There is a theory that, with the increased popularity of indie and metal bands in the charts both here and stateside, a seismic shift is happening in boardrooms from London to Los Angeles; pop music is getting heavier and heavy music is getting poppier. Emanuel are a prime example of this theory: their brand of boy-band metal is both pleasing to those who crave a big riff and those who long for a hook. Trudging along for nearly ten years under the moniker ‘Emanuel Nice’ the band achieved limited success; eventually, though, they got their break and in 2004 signed to Vagrant Records, home of Dashboard Confessional, Alexisonfire and The Hold Steady.
No longer the “pop shit” they once were,_ Black Earth Tiger_ turns out a sugar-coated, simple metal racket that takes no real risks yet has massive mainstream potential. Opening track_ ‘Whiteleaf’_ is a woozy and hypnotic dose of Deftones-esque melancholy which arrives with little surprise considering Emanuel’s choice of producer: Terry Date. Emanuel’s vocalist Matt Breen is on record as saying he decided to write tracks for this album after hearing how The Beatles tried to write songs like Elvis. So, by essentially copying the acts he loves, these eleven tracks came to fruition, and this blatant copying is what holds Black Earth Tiger back from being relevant or exciting.
_ ‘Scenotaph’, for example, comes straight from the Fred Durst school of song writing. “It’s Saturday night at the end of the world, and there’s a pharmacy in my pocket” is one choice cut in a song that takes lyrical simplicity and scratches its head in bewilderment. A choral refrain that utters the mantra then pushes things further: “Spread your legs, and fuck the world, this is war, this towns a virus and you’re a whore”. Quite frankly I think these words provide much more of a critique of _Black Earth Tiger than I ever could.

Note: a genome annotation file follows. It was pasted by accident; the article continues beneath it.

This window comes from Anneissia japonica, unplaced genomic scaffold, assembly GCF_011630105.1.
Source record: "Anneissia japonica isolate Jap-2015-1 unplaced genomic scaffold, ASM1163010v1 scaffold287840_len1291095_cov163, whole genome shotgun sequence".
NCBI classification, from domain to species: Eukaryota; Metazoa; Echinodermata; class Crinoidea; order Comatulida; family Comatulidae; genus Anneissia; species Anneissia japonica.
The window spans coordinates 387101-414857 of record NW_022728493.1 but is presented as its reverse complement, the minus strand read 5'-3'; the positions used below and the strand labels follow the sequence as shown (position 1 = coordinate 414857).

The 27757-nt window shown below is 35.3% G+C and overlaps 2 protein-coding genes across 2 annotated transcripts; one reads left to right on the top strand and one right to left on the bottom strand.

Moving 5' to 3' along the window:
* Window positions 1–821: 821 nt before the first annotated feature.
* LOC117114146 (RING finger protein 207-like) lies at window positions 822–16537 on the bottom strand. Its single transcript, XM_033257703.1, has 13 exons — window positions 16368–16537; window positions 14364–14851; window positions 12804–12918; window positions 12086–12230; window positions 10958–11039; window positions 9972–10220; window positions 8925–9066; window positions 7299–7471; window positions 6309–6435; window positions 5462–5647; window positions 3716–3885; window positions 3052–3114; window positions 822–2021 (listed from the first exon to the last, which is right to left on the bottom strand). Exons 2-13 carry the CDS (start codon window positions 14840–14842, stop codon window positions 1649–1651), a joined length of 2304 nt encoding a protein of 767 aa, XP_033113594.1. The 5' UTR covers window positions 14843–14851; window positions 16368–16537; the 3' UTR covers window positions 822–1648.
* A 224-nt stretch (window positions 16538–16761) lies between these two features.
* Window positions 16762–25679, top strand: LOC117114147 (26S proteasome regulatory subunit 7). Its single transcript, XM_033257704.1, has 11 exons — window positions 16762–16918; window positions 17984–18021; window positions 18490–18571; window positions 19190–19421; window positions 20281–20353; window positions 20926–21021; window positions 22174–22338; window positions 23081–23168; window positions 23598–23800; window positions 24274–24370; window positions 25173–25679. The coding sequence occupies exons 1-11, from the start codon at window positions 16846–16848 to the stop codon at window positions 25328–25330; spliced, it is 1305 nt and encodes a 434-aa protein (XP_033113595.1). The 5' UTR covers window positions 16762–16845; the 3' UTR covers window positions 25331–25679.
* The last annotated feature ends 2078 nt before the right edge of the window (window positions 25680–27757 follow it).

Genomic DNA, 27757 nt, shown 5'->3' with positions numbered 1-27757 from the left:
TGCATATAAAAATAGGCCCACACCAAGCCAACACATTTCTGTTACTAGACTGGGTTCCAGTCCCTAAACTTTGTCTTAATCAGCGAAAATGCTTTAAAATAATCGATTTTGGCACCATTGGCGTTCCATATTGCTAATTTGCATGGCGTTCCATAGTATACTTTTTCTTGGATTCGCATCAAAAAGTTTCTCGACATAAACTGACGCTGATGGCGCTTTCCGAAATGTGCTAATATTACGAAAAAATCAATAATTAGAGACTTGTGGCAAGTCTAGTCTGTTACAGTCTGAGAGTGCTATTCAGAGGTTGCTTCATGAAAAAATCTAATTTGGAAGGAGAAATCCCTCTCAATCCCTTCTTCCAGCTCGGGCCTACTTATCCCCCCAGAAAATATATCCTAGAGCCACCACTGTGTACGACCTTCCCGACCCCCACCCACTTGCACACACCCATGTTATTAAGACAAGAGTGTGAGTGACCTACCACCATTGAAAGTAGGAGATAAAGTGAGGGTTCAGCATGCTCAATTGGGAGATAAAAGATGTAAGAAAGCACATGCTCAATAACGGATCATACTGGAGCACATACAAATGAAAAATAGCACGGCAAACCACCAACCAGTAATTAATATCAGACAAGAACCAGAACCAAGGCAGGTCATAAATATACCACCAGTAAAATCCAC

Posing moodily in the shadows for the album inlay artwork you get the feeling Emanuel take themselves_ very seriously, so seriously in fact that it makes their music almost tragic. Track after track is angry, morbid bile. Heavy riff follows heavy riff with each one making the other seem even more redundant. My Chemical Romance have the drama, Fall Out Boy have the MTV glossiness, Panic! have the vaudevillian oddness, and whilst it might be naive or unfair to compare all metal bands to these three big hitters, this album seem so designed and twisted to fit into demographics that it somehow seems right to. A cynical album of metal by committee, _Black Earth Tiger is as desperate and tragic as anything that will come out of America this year that isn’t Britney Spears.
2David Renshaw's Score